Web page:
Golfer’s Elbow is caused by repetitive motion of the wrist resulting in inflammation. The forearm contains several muscles that are used to flex the fingers and thumb as well as flex and turn the wrist. The tendons of these muscles come together at the elbow joint. In response to injury, or sometimes for no obvious reason, this point of insertion becomes inflamed.
The first line of treatment will often be rest, ice, compression and elevation (R.I.C.E. method) although physical therapy can also be very helpful. Rest helps to decrease the pain and inflammation. The patient can also use a tennis elbow splint for compression.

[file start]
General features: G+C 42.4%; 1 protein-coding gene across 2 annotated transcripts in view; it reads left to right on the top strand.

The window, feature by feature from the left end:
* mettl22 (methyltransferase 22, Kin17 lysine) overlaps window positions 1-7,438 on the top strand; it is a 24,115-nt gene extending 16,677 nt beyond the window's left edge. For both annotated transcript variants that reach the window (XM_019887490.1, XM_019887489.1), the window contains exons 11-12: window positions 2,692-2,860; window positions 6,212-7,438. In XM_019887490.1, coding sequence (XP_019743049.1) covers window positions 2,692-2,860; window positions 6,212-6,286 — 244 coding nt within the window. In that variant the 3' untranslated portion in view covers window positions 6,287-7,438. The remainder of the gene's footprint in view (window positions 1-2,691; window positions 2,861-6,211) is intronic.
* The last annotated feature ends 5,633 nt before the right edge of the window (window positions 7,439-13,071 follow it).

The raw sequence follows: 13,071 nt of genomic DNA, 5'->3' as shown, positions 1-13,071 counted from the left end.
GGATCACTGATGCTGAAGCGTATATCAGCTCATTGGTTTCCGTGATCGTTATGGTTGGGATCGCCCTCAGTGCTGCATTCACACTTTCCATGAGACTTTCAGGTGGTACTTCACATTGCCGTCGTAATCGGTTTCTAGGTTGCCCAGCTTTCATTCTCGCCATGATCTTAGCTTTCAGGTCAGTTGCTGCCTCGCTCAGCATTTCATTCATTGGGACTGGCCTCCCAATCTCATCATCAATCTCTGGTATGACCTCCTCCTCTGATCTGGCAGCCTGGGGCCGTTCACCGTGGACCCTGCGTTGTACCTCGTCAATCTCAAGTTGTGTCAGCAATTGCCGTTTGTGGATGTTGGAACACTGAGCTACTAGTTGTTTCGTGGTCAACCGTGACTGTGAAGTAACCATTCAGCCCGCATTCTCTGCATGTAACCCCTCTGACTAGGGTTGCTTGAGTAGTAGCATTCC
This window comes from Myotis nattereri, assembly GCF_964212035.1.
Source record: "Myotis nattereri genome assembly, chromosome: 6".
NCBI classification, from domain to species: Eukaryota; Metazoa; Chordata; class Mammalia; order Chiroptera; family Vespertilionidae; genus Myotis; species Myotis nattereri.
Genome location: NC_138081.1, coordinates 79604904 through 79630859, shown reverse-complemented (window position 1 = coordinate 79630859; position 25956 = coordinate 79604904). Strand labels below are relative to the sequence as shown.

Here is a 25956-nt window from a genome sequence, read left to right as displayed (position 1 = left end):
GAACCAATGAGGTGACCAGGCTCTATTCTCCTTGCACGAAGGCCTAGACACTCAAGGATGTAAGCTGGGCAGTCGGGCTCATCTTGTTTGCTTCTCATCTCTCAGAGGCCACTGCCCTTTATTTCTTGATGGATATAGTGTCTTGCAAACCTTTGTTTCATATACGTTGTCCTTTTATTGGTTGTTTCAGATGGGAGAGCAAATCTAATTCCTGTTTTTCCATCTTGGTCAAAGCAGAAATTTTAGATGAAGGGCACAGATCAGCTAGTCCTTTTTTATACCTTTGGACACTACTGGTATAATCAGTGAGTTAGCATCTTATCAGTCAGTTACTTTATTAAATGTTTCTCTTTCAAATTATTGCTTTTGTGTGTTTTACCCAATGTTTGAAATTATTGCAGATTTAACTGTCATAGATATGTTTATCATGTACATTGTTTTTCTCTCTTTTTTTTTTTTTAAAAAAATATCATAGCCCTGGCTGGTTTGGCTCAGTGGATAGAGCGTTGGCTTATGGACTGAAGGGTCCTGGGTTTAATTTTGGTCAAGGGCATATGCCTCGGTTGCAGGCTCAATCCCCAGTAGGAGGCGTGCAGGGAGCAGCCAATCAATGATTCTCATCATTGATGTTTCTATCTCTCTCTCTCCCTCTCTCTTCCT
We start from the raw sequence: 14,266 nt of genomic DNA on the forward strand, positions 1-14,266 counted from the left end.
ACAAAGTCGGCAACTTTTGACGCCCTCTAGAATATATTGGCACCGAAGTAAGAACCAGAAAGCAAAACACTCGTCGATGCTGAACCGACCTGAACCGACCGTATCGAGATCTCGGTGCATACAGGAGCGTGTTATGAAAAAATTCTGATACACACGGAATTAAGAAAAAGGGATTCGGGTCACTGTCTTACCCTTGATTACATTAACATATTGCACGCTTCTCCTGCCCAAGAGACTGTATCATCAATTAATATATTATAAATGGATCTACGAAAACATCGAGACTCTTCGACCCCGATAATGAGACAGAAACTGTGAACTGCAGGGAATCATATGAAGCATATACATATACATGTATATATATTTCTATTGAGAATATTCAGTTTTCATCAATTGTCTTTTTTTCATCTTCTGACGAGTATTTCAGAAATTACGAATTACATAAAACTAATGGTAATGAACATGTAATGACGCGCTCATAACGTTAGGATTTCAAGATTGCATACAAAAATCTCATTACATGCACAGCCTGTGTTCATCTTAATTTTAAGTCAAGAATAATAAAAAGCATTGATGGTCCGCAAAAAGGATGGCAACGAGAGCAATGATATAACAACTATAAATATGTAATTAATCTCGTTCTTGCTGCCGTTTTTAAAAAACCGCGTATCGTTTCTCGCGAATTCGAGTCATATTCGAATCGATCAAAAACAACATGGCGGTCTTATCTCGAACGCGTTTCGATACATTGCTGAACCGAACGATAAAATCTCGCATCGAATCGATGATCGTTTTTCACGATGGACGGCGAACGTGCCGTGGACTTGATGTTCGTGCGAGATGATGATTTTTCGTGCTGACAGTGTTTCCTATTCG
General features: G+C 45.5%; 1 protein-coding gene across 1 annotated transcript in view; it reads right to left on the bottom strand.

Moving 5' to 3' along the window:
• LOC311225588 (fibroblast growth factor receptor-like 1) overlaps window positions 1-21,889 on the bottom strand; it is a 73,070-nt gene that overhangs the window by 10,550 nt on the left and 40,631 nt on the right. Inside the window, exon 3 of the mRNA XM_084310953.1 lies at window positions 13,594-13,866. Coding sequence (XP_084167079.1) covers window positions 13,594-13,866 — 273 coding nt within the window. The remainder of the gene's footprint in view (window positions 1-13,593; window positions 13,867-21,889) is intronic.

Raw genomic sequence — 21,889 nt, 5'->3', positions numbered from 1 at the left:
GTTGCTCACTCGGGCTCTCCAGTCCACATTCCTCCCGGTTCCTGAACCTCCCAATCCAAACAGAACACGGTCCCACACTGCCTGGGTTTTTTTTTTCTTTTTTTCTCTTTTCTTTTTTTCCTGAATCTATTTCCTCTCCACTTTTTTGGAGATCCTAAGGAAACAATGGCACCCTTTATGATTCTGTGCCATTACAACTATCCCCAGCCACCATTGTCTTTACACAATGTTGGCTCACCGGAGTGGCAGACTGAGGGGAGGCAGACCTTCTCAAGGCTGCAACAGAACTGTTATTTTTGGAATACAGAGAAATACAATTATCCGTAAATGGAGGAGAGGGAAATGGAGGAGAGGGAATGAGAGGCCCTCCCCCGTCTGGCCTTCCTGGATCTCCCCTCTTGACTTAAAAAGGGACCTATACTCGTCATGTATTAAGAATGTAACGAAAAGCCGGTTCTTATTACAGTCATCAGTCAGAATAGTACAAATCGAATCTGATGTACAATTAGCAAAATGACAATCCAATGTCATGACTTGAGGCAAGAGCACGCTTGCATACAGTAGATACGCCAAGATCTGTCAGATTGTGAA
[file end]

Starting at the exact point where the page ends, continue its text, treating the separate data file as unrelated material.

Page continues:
Therapy will include a variety of exercises for muscle/tendon reconditioning, starting with stretching and gradual strengthening of the flexor-pronator muscles. Strengthening will slowly begin with isometrics and progresses to eccentric exercises helping to extend the range of motion back to where it once was. After the strengthening exercises, it is common for the patient to ice the area.
Simple analgesic medication has a place, as does more specific treatment with oral anti-inflammatory medications (NSAIDs). The overall prognosis is good. Few patients will need to progress to steroid injection and even fewer, and less than 10% will need surgical intervention.